4.  Because the fetish community is also part of our community—deal with it!  Now let me be clear: not all Cross-Dressers consider their activity a fetish (in fact most probably don’t) and some receive sexual gratification from cross-dressing and some don’t.  But here’s the thing:  I stand in complete support of Cross-Dressers who do so solely or primarily for sexual gratification.  What on earth is wrong with that?  I have been so tired of reading the thinly disguised hatred of late in the Transosphere for those “fetish transvestites.”  Umm excuse me—but for a consenting adult individual to get off on different clothes—who exactly does that hurt?  As a deeply oppressed and marginalized community, aren’t we supposed to lead the way in terms of supporting and standing up for others who are also scorned and demonized?  Even some Cross-Dressers may look askance at their fetishistic sisters who dress en femme primarily for sexual purposes.  But why?  Is it to put their spike heel down on somebody who may be perceived as even further down the social hierarchy than themselves?  I think we all experience the temptation of doing this, and we must resist it with all our strength.  Either we are one community, united and strong, or we are not.  In a puritanical society like ours, it is still awfully easy to get very judgmental about other’s sexual tastes, behaviors and predilections.  We must resist these judgmental behaviors and support solidarity and community.

5.  Because the wives, partners, girlfriends and significant others (SO) of the cross-dressing community are some of the staunchest allies of the larger transgender community.  At convention after convention, I have been bowled over by the commitment of SOs to support their trans spouses and the larger trans community.  I have also been personally inspired by the incredible love shown by these women for their partners, and their acceptance of an activity that so much of dominant society continues to find repulsive or immoral.  Due to the organizing efforts of the trans community going back many decades now, there has always been a place carved out for partners and families, as we always knew we could not separate families but needed to unify in order to stand stronger together.  SOs have been some of the primary movers and shakers in the community, from Helen Boyd to Peggy Rudd to the late Dotty Laing.  Given the ubiquitous bigotry from so many cisgender people against trans folks, this support has been life-sustaining.  In addition, trans-feminine people of all stripes benefit so much from the love, kindness and support or our cisgender sisters.  I love CDs because so many of their partners are absolutely fabulous!  They make our community exponentially stronger.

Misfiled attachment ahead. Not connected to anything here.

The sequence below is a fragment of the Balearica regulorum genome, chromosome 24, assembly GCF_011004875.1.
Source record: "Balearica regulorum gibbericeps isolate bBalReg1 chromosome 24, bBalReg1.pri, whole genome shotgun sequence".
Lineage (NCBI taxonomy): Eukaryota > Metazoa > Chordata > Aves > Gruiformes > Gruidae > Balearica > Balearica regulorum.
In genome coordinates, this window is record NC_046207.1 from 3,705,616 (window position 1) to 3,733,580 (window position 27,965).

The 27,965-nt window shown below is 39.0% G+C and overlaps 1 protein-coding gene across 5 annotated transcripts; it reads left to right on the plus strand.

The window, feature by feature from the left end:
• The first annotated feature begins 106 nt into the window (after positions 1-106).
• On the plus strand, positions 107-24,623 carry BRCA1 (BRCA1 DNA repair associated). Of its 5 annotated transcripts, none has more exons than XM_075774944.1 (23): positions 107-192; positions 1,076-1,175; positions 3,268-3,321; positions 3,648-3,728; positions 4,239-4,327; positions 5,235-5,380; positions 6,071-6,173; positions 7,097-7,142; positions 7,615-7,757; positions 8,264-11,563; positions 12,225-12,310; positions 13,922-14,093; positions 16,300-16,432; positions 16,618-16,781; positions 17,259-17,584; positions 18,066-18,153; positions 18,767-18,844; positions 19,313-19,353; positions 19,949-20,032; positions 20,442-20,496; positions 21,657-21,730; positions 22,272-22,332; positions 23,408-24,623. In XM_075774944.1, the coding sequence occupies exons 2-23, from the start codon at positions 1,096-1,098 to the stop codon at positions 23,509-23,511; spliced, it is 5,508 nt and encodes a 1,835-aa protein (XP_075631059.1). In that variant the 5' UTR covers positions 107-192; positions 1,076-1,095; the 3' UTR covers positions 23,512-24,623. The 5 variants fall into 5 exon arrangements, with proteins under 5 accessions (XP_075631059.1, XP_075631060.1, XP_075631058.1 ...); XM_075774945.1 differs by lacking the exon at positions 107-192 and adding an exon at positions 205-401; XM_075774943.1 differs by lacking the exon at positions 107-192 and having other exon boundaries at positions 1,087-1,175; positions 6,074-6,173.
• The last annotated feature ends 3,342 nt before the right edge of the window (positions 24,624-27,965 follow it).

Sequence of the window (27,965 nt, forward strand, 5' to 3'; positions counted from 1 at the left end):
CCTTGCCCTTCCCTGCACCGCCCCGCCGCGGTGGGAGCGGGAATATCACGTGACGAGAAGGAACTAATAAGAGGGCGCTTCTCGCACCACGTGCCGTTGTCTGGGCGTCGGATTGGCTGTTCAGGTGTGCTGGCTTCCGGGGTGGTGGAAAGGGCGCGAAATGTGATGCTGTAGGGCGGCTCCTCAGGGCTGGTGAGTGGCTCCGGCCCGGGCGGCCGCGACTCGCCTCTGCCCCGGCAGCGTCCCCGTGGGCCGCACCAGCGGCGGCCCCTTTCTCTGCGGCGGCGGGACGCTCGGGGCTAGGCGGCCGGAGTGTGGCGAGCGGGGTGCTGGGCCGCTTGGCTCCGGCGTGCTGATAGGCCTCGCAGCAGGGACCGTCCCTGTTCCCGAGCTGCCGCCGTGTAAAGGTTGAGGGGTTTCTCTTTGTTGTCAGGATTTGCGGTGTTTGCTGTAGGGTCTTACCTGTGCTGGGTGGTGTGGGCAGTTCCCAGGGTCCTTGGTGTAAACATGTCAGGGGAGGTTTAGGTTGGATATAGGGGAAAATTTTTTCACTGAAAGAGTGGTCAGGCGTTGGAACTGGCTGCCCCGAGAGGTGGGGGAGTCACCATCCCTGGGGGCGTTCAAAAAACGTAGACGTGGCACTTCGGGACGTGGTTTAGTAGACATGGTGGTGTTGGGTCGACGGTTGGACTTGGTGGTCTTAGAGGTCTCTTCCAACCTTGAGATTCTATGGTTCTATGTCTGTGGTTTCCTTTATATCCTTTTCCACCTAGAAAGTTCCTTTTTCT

6.  I love Cross-Dressers because it is vitally ESSENTIAL that we as a community stand united in our fight against bigotry, hatred, violence and discrimination.  Do you really think that a potential hate-monger, before committing an assault against one of us, scratches his head and says: “Wait, before I beat the heck out of you, I need to determine if you are a drag queen, a genderqueer, a cross-dresser, a pre-op transsexual, a post-op transsexual, or a woman of trans history” ?  I can assure you that they don’t.  They put every last one of us in the same wretched freak bin, in the same lot labeled “expendable trash.”  Many have said it before, but since some in the community don’t seem to be listening, I am going to say it again: we can ill afford to split hairs in our community and judge others simply because they have a different identity than us under the trans umbrella.  Given the reality of the violence, hate and oppression directed against ALL gender-variant people, we must stand shoulder-to-shoulder and be the first people to show up for all of our brothers and sisters in the gender community.  By fragmenting ourselves and becoming engaged in internecine warfare, we are doing the job of the oppressor for them!  Heck, they can move on to harming other groups, because we pretty much have got it covered ourselves by our constant brow beating of one another.  We can bring each other down or we can lift each other up.  I choose to lift each other up and I hope you do, too.